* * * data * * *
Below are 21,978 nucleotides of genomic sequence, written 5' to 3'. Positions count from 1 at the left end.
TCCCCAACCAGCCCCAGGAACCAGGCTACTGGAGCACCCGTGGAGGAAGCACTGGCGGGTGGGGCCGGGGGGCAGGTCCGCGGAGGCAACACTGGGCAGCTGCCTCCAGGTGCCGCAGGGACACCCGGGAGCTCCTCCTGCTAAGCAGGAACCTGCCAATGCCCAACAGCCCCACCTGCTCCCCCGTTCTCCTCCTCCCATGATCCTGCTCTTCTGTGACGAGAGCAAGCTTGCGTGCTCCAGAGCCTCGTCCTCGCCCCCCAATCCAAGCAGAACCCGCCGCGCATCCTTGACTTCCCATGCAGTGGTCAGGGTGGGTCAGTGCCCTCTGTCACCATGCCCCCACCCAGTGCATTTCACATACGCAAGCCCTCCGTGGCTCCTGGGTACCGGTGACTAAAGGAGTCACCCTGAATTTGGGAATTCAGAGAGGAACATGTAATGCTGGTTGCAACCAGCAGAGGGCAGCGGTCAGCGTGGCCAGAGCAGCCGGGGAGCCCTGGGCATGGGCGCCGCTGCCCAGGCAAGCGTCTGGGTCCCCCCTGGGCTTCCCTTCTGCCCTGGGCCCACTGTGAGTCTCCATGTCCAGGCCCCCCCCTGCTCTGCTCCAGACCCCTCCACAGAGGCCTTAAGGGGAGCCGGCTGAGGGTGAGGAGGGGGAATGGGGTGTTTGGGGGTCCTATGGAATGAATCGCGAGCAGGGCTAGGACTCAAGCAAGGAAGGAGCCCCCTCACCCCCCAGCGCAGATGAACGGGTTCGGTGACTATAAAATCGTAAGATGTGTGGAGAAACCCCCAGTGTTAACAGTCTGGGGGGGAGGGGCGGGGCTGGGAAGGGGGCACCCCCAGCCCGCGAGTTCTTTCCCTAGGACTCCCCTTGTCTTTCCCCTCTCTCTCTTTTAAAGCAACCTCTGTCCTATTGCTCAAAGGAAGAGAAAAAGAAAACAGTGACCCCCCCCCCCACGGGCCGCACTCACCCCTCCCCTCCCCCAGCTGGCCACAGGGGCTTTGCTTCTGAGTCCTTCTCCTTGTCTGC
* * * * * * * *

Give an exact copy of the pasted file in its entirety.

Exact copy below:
Below are 21,978 nucleotides of genomic sequence, written 5' to 3'. Positions count from 1 at the left end.
TCCCCAACCAGCCCCAGGAACCAGGCTACTGGAGCACCCGTGGAGGAAGCACTGGCGGGTGGGGCCGGGGGGCAGGTCCGCGGAGGCAACACTGGGCAGCTGCCTCCAGGTGCCGCAGGGACACCCGGGAGCTCCTCCTGCTAAGCAGGAACCTGCCAATGCCCAACAGCCCCACCTGCTCCCCCGTTCTCCTCCTCCCATGATCCTGCTCTTCTGTGACGAGAGCAAGCTTGCGTGCTCCAGAGCCTCGTCCTCGCCCCCCAATCCAAGCAGAACCCGCCGCGCATCCTTGACTTCCCATGCAGTGGTCAGGGTGGGTCAGTGCCCTCTGTCACCATGCCCCCACCCAGTGCATTTCACATACGCAAGCCCTCCGTGGCTCCTGGGTACCGGTGACTAAAGGAGTCACCCTGAATTTGGGAATTCAGAGAGGAACATGTAATGCTGGTTGCAACCAGCAGAGGGCAGCGGTCAGCGTGGCCAGAGCAGCCGGGGAGCCCTGGGCATGGGCGCCGCTGCCCAGGCAAGCGTCTGGGTCCCCCCTGGGCTTCCCTTCTGCCCTGGGCCCACTGTGAGTCTCCATGTCCAGGCCCCCCCCTGCTCTGCTCCAGACCCCTCCACAGAGGCCTTAAGGGGAGCCGGCTGAGGGTGAGGAGGGGGAATGGGGTGTTTGGGGGTCCTATGGAATGAATCGCGAGCAGGGCTAGGACTCAAGCAAGGAAGGAGCCCCCTCACCCCCCAGCGCAGATGAACGGGTTCGGTGACTATAAAATCGTAAGATGTGTGGAGAAACCCCCAGTGTTAACAGTCTGGGGGGGAGGGGCGGGGCTGGGAAGGGGGCACCCCCAGCCCGCGAGTTCTTTCCCTAGGACTCCCCTTGTCTTTCCCCTCTCTCTCTTTTAAAGCAACCTCTGTCCTATTGCTCAAAGGAAGAGAAAAAGAAAACAGTGACCCCCCCCCCCACGGGCCGCACTCACCCCTCCCCTCCCCCAGCTGGCCACAGGGGCTTTGCTTCTGAGTCCTTCTCCTTGTCTGC